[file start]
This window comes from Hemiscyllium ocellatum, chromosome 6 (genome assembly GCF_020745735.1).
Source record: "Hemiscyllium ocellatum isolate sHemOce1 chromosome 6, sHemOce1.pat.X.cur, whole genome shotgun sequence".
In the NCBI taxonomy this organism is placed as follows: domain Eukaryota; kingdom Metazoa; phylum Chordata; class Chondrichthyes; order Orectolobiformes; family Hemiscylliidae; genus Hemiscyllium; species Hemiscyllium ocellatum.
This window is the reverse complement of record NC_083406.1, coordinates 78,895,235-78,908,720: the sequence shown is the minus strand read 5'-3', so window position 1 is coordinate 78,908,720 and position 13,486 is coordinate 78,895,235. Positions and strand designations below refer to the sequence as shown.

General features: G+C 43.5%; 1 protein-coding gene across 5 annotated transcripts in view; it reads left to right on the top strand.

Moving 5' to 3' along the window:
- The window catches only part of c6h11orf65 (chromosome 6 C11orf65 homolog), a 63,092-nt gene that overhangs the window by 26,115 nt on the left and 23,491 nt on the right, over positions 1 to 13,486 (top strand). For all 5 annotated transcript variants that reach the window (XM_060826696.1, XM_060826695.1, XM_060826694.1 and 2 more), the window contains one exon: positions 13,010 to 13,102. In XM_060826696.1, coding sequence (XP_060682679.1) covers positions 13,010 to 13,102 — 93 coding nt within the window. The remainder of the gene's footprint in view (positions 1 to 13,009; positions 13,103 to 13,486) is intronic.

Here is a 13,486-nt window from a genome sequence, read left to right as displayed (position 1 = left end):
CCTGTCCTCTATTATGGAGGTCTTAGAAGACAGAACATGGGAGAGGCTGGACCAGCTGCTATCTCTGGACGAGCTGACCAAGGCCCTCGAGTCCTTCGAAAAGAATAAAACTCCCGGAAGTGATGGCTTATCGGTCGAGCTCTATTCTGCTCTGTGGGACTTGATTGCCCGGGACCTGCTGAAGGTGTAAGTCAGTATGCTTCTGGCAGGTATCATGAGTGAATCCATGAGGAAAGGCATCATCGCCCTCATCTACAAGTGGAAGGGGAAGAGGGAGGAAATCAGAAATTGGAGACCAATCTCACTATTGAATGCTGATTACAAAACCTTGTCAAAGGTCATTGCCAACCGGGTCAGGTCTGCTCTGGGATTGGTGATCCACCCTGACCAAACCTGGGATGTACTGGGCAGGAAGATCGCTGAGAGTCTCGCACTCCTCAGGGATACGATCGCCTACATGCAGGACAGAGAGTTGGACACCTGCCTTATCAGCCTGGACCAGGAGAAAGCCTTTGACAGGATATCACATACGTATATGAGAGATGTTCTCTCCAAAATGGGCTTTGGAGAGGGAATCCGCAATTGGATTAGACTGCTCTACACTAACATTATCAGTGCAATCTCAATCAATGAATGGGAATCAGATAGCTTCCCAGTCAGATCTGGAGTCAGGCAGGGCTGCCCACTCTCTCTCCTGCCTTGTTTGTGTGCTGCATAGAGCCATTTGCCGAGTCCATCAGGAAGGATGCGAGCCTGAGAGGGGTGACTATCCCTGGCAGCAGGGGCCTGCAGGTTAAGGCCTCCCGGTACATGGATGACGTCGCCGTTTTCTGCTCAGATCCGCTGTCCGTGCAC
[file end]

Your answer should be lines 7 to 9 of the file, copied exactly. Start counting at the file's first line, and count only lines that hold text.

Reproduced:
- The window catches only part of c6h11orf65 (chromosome 6 C11orf65 homolog), a 63,092-nt gene that overhangs the window by 26,115 nt on the left and 23,491 nt on the right, over positions 1 to 13,486 (top strand). For all 5 annotated transcript variants that reach the window (XM_060826696.1, XM_060826695.1, XM_060826694.1 and 2 more), the window contains one exon: positions 13,010 to 13,102. In XM_060826696.1, coding sequence (XP_060682679.1) covers positions 13,010 to 13,102 — 93 coding nt within the window. The remainder of the gene's footprint in view (positions 1 to 13,009; positions 13,103 to 13,486) is intronic.

Here is a 13,486-nt window from a genome sequence, read left to right as displayed (position 1 = left end):
CCTGTCCTCTATTATGGAGGTCTTAGAAGACAGAACATGGGAGAGGCTGGACCAGCTGCTATCTCTGGACGAGCTGACCAAGGCCCTCGAGTCCTTCGAAAAGAATAAAACTCCCGGAAGTGATGGCTTATCGGTCGAGCTCTATTCTGCTCTGTGGGACTTGATTGCCCGGGACCTGCTGAAGGTGTAAGTCAGTATGCTTCTGGCAGGTATCATGAGTGAATCCATGAGGAAAGGCATCATCGCCCTCATCTACAAGTGGAAGGGGAAGAGGGAGGAAATCAGAAATTGGAGACCAATCTCACTATTGAATGCTGATTACAAAACCTTGTCAAAGGTCATTGCCAACCGGGTCAGGTCTGCTCTGGGATTGGTGATCCACCCTGACCAAACCTGGGATGTACTGGGCAGGAAGATCGCTGAGAGTCTCGCACTCCTCAGGGATACGATCGCCTACATGCAGGACAGAGAGTTGGACACCTGCCTTATCAGCCTGGACCAGGAGAAAGCCTTTGACAGGATATCACATACGTATATGAGAGATGTTCTCTCCAAAATGGGCTTTGGAGAGGGAATCCGCAATTGGATTAGACTGCTCTACACTAACATTATCAGTGCAATCTCAATCAATGAATGGGAATCAGATAGCTTCCCAGTCAGATCTGGAGTCAGGCAGGGCTGCCCACTCTCTCTCCTGCCTTGTTTGTGTGCTGCATAGAGCCATTTGCCGAGTCCATCAGGAAGGATGCGAGCCTGAGAGGGGTGACTATCCCTGGCAGCAGGGGCCTGCAGGTTAAGGCCTCCCGGTACATGGATGACGTCGCCGTTTTCTGCTCAGATCCGCTGTCCGTGCAC